As an instrument in an action research (AR) project to reveal the most suitable way of measuring delivery of e-government, Mick Phythian initiated and maintained a weblog. Employing an electronic medium chimed well with e-government research. The weblog in this instance also provided a ‘golden thread’ of continuity through the research, from establishment towards the end of the initial literature review, to being a promotional tool for the research, promoting best practice from academic and practitioner literature, along with hosting two questionnaires, and drawing comments from practitioners on relevant topics. The limited literature around using weblogs as research instruments focuses on describing their use in general or as research diaries. However, sufficient was found to encourage inclusion of the weblog within the ‘toolbox’ of research instruments employed. The weblog could be said to be a whole toolbox itself, acting as repository for questionnaires, feedback to the questionnaires, ethical information and information about future and past feedback sessions. The weblog shaped thinking about the proposed model, matters around metrics and e-government in general, without directing responses to questionnaires or interviews, a key issue when employing a weblog for research, as opposed to journalistic or personal reasons Some ethical issues around weblogs were raised by Rogerson (2006) but he focused on journalistic and personal weblogs, not weblogs focused on research. This paper explores ethical issues involved with weblogs that are research focused, and in particuar AR focused.
As with any tool, practice at posting on the weblog made using it easier. The main concern was then to provide interesting content. Sources of material came from reading a range of publications but setting up an automated newsfeed search brought up content both for the weblog and the research. The blogger, having an IT background and being responsible for a number of official websites, had experience in the technology but had not previously constructed a weblog. Implementation required consideration of design options to develop a site structure to deliver a relatively attractive but easy to maintain research tool. Also needed was provision for future questionnaires and other documents. A title of the “Great E-mancipator” for the research theme and weblog assisted focusing and styling the weblog.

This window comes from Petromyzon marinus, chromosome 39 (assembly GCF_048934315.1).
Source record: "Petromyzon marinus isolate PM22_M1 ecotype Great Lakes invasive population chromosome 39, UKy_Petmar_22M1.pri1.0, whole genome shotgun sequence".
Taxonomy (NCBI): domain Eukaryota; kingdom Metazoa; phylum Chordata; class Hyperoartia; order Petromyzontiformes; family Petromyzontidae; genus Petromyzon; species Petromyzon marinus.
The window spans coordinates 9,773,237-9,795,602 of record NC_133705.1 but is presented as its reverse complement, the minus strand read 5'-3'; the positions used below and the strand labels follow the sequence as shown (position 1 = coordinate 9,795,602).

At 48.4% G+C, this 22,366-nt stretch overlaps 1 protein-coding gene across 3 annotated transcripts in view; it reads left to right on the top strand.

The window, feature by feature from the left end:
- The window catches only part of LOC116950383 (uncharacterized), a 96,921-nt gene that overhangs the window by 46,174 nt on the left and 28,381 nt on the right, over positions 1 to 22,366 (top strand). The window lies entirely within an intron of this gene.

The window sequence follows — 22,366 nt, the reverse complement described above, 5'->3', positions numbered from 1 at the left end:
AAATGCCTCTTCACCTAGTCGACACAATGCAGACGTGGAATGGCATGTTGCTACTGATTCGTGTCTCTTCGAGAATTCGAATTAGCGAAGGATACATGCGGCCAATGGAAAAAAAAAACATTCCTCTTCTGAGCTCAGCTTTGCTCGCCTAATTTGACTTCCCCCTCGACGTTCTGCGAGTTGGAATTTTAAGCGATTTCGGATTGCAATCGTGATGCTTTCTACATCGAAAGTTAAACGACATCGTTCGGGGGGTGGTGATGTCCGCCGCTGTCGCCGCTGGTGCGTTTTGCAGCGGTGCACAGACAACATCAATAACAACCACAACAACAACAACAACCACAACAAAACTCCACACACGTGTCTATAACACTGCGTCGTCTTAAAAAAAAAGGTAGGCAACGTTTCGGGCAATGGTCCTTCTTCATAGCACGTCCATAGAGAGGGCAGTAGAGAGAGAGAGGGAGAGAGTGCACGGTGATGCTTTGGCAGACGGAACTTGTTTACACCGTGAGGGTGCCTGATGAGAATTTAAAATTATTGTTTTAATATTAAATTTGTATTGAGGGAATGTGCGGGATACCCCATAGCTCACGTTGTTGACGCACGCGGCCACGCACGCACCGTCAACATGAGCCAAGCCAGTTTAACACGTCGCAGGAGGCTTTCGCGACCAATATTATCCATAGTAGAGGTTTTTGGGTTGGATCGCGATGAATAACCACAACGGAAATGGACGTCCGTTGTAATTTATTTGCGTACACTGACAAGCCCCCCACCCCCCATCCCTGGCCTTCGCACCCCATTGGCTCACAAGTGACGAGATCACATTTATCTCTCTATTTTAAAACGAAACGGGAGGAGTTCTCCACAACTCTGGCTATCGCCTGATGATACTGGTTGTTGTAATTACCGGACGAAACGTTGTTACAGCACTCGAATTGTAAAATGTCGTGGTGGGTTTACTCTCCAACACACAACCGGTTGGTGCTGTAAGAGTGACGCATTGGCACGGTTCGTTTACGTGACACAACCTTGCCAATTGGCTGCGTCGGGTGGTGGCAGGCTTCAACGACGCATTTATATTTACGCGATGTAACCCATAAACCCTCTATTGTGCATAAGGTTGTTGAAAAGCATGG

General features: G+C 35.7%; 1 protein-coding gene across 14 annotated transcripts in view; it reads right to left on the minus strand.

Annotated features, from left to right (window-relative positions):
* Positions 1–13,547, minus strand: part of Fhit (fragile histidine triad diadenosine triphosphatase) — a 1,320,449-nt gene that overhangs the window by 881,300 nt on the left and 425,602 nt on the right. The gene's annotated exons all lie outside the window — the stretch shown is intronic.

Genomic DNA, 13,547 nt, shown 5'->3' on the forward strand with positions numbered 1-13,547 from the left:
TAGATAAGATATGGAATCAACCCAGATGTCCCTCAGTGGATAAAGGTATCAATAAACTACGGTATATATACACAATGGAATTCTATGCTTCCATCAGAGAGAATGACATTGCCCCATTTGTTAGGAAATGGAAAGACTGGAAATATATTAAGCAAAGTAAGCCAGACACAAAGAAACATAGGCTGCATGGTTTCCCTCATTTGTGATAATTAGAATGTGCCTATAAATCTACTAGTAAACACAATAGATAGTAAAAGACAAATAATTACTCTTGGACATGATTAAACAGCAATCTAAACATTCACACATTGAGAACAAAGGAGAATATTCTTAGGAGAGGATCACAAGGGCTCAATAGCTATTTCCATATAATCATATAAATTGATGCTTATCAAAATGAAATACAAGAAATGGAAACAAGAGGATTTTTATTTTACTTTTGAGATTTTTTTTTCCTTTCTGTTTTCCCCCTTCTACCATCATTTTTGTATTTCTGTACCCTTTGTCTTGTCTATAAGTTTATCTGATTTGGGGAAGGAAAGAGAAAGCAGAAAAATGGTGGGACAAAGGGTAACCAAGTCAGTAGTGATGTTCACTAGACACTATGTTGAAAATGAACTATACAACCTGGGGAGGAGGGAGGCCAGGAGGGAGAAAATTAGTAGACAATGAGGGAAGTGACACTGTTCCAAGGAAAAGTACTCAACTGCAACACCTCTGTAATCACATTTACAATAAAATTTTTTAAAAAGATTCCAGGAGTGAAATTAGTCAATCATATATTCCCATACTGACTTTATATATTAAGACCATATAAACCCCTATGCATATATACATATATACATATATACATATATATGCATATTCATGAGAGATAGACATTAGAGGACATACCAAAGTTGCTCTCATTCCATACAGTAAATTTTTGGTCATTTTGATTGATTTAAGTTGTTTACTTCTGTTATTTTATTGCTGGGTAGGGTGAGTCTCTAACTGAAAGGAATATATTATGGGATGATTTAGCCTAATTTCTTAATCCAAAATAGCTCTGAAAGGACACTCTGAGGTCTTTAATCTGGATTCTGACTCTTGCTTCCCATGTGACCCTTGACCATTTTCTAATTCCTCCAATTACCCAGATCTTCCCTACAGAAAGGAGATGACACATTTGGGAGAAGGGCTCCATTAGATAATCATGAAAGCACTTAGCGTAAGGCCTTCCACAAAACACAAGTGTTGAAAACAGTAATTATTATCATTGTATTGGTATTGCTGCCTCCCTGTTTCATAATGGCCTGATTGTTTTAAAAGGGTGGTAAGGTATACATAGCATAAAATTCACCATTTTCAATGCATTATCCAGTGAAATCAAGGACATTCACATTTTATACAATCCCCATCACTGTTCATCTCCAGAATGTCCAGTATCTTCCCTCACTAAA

The weblog was a launch pad for surveys, enabling the ethical preamble to be read, with supporting materials, and then the survey reached by those wanting to complete it. This follows Denscombe’s (2005, p.8) advice:
“research project Home Pages offer a voluntary, self-initiated means for dealing with the requirements of research ethics. They provide an eminently practical tool for ‘self-governance’ that addresses a public audience of a) potential participants, b) actual participants, c) other researchers.”
This added ethical value to the weblog from the outset. In addition, the weblog was convenient when encouraging responses, since postings promoted the survey, with later posts reporting initial feedback and thus prompting additional responses.
Being relatively novel, and one of a set of instruments, writing original posts and relevant responses was a challenge, whilst operating within standard research ethical guidelines to support successful research. This meant not breaking confidences revealed in meetings and maintaining neutrality when discussing different suppliers’ products.
In September 2008, the Municipal Journal online version, www.localgov.co.uk, took the weblog as an automatic RSS feed into their own list of bloggers, which included known commentators and a Member of Parliament. Mick Phythian was interviewed by localgov for their special regular section on citizen engagement, with links back to the weblog. The weblog homepage was updated on a regular basis and further links added, along with the ability to subscribe being used by a slowly increasing audience.
The weblog had been consistently monitoring news around the new national indicator, NI14, on “avoidable contact” and announcing the latest government papers about it as they appeared. Establishing a role as a “critical friend” of metrics attracted a small, regular audience of practitioners, academics and consultants with an interest in the field. Whilst not discovering direct answers to research questions by itself, it drew out the limited range of solutions on the market to recording both service user satisfaction and NI14. Weblog comments confirmed we were correct to determine a common and composite metric for use across multiple channels and services, along with the general difficulties presented by channel shift and costing, when channels are seen in isolation. Encouraging feedback, whilst providing either anonymity or protection of social capital could also be seen as an ethical challenge when collecting data, either directly through the weblog, or via the questionnaires and interviews.
This paper describes in more detail:
- The process of developing the weblog, describing the ethical framework for this
- The ongoing experience of writing a weblog for research and for promoting research and discussion of ethical issues faced and how these were reconciled within the live/ongoing research process.
- Lessons learnt from employing the weblog that inform research ethics.
- Ethical Implications for researchers using blogs and a consideration of how these may be addressed
- Conclusions on the use of weblogs as research instruments and their ethical issues
de Vries (2007)
Elo & Kyngas (2007)
Nahapiet & Ghoshal (1998)
Research Information Network (2010)
Weare & Lin (2000)
Wiles, Pain & Crow (2010)